Working Wooded Landscapes


by trb2dog — May 15, 2010

An essay about forestry in the west.

In many ways, trees define much of the west for me. They grow differently here than in the warm, humid south of my youth where the horizon was always muted green and hidden by leaves during much of the year. There the patches of trees were only broken by farm fields or small towns that later grew into subdivisions of metropolitan areas. Out in the west though, trees came draped across the tumble of mountains and broken by vast tracts of sage and juniper.
The trees grow large and old here in the west, which drew in thousands who made a living transferring this biological legacy into a growing number of 2x4’s and thence into homes. Some, no doubt, were in it for the quick profit to be made while others followed in the steps of Gifford Pinchot and saw a landscape to be managed for conservation and utility. There were many missteps along this path as we discovered a lot we didn’t know; Aldo Leopold opened a few eyes, as did Rachel Carson, Bob Marshall, E.O Wilson and many others. And foresters began to learn the landscape and the trees and the soil and the myriad things that depend on working forests and figured we could continue to provide multiple goods and services from the woods.
I started out in forestry in the south where industrial scale intensive management was the norm and pines were planted and harvested as a sustainable crop. We were taught that we could simplify the system enough to efficiently produce the fiber society needed and still manage for wildlife, particularly for game animals. And for the most part we did this well, though most of those systems had already been seriously disturbed by the early agricultural settlement and growing pines in monocultures on these lands was an ecological improvement.
In the west though, the forested landscape was much different. From distances that are measured in time to trees whose lives can span centuries, even millenia, I found an environment that almost seemed limitless, as I suspect it did for hundreds of foresters before me, though not after. Logging had seemed to be the greatest good for decades because we thought we could harvest these giants, regrow a new, vibrant forest and still provide all the other services required of these forests. And we could have, if we hadn’t been quite so efficient, or quite so greedy, about harvesting these old trees. But society was demanding wood for an expanding housing market and these trees seemed to meet the need perfectly. The economics of consumption outweighed the intangibles of rare species, untouched wilderness, even the aesthetics of massively large trees.
What we had trouble with, and still do to a large extent, was figuring out exactly what the public wanted from these forests, these national treasures. It made for a contentious time when passions rampaged through the media and the woods as we fought to understand the social and economic forces pushing and pulling policy and regulations. Foresters, who typically have one of the broadest scientific educations of any field, knew how to look at a forest and how to manipulate it to achieve various goals. But many lacked a basic understanding of sociology and psychology that would’ve allowed them to anticipate and respond to a rapidly changing society in a way that could’ve made this transition easier.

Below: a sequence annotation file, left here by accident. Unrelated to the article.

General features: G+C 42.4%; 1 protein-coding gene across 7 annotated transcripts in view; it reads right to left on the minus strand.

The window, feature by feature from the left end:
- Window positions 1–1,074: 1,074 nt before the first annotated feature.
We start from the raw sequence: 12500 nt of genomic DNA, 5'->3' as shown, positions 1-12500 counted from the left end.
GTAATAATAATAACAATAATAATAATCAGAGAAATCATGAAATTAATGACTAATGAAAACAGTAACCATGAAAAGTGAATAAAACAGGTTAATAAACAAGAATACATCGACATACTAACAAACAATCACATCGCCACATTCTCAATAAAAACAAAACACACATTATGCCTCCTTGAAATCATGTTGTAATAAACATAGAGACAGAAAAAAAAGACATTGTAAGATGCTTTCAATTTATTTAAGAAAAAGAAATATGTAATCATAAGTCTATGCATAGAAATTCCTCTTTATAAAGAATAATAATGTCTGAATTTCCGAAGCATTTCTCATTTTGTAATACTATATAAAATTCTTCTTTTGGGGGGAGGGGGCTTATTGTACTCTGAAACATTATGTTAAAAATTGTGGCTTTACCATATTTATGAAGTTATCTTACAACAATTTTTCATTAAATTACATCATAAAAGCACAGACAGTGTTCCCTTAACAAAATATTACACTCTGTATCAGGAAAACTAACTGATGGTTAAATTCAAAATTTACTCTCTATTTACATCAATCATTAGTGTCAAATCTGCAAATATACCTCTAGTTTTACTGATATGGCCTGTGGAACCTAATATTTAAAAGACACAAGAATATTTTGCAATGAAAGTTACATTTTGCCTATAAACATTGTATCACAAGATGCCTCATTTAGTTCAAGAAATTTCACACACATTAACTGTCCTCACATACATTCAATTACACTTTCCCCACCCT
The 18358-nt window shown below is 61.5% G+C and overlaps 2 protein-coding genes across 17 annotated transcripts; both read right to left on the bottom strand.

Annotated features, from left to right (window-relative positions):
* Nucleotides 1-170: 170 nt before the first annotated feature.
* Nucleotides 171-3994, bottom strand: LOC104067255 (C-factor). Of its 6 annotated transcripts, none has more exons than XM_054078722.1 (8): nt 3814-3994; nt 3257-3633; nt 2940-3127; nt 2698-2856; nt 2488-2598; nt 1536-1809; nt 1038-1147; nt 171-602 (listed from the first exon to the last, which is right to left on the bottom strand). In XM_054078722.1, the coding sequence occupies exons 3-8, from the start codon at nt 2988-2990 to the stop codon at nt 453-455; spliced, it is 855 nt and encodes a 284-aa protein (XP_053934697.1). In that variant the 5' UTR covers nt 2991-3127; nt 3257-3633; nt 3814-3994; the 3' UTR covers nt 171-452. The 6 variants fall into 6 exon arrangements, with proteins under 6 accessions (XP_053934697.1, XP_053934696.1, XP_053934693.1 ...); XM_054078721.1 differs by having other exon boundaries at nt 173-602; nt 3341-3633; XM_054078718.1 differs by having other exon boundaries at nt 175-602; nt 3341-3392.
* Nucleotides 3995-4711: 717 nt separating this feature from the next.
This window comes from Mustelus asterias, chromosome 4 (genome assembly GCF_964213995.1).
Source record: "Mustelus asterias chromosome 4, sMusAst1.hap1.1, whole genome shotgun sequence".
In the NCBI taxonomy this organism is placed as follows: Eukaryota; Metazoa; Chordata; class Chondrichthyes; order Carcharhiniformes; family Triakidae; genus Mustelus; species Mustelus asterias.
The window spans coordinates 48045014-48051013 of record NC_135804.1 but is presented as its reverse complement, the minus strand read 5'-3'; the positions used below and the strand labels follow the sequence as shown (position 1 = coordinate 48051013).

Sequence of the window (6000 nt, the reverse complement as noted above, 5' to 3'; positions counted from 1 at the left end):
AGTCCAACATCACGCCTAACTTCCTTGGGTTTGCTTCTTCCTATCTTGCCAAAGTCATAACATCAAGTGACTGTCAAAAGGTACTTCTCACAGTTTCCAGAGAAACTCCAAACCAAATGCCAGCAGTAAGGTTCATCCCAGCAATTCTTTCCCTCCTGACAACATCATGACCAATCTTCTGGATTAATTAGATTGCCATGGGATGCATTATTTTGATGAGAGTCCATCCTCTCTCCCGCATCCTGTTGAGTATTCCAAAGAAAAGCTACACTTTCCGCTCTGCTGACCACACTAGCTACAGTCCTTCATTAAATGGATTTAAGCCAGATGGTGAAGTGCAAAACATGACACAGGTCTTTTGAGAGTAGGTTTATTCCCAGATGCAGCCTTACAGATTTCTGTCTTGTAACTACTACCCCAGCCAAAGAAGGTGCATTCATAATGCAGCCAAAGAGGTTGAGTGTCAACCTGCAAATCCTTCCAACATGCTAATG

The transition is now showing glimmers of progress towards an agreement on how to manage our forests. We now approach a working forest with an ecosystem management approach where timber is often not the primary goal. And we’ve developed certification to assuage social doubt about our conviction to manage the entire system sustainably. Collaborative efforts have been going on for a few years now on some National Forests to try and get out of the stalemate of litigation and planning paralysis that has gripped our western forests. It won’t be easy because there are some very passionate folks on opposite ends of the spectrum of how we should use our National Forests. We have to learn to recognize the thoughts, beliefs, needs and desires of those who own these landscapes as well as those who possess the scientific understanding of how these systems function. And we need to recognize that continued consumption of forest products is going to occur in a society that still demands much from trees.
Working forests will continue to be an important part of the western landscape and in some ways they epitomize the resiliency of the western spirit. Today I lead classes through forests filled with an amazing abundance of trees and wildlife that still contain the signs of previous use and exploitation. Today however, some of the worse signs of damage come not from the loggers but from recreational users. It presents new challenges in trying to achieve a truly sustainable future in a society that is full of contradictions and rampant NIMBYism when it comes to forestry and the greatest good for the greatest number in the long run (to paraphrase Pinchot). I wonder if we’ll ever look at western forests the same way we’ve started looking at locavore concept in food -- local production to meet local needs to reduce global impacts. The potential is certainly there.